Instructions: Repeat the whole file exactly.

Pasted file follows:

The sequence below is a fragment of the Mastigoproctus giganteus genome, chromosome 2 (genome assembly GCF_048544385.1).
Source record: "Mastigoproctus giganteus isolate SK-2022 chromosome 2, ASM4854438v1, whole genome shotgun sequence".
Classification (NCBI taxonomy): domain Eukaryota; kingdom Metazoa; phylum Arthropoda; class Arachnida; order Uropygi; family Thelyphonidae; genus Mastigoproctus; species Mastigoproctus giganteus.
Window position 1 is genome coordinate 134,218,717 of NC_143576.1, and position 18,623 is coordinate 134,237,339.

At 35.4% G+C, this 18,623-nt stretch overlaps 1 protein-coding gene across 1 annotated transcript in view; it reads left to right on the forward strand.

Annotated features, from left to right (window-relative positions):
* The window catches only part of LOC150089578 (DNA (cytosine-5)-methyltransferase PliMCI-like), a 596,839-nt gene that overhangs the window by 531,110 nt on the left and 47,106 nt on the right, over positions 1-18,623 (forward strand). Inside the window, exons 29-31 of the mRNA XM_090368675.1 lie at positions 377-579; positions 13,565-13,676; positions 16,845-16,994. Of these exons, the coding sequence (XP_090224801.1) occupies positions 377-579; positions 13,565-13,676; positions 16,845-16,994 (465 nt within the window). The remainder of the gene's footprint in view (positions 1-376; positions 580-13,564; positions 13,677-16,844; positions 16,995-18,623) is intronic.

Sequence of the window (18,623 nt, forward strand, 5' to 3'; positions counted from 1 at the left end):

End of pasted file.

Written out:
The sequence below is a fragment of the Mastigoproctus giganteus genome, chromosome 2 (genome assembly GCF_048544385.1).
Source record: "Mastigoproctus giganteus isolate SK-2022 chromosome 2, ASM4854438v1, whole genome shotgun sequence".
Classification (NCBI taxonomy): domain Eukaryota; kingdom Metazoa; phylum Arthropoda; class Arachnida; order Uropygi; family Thelyphonidae; genus Mastigoproctus; species Mastigoproctus giganteus.
Window position 1 is genome coordinate 134,218,717 of NC_143576.1, and position 18,623 is coordinate 134,237,339.

At 35.4% G+C, this 18,623-nt stretch overlaps 1 protein-coding gene across 1 annotated transcript in view; it reads left to right on the forward strand.

Annotated features, from left to right (window-relative positions):
* The window catches only part of LOC150089578 (DNA (cytosine-5)-methyltransferase PliMCI-like), a 596,839-nt gene that overhangs the window by 531,110 nt on the left and 47,106 nt on the right, over positions 1-18,623 (forward strand). Inside the window, exons 29-31 of the mRNA XM_090368675.1 lie at positions 377-579; positions 13,565-13,676; positions 16,845-16,994. Of these exons, the coding sequence (XP_090224801.1) occupies positions 377-579; positions 13,565-13,676; positions 16,845-16,994 (465 nt within the window). The remainder of the gene's footprint in view (positions 1-376; positions 580-13,564; positions 13,677-16,844; positions 16,995-18,623) is intronic.

Sequence of the window (18,623 nt, forward strand, 5' to 3'; positions counted from 1 at the left end):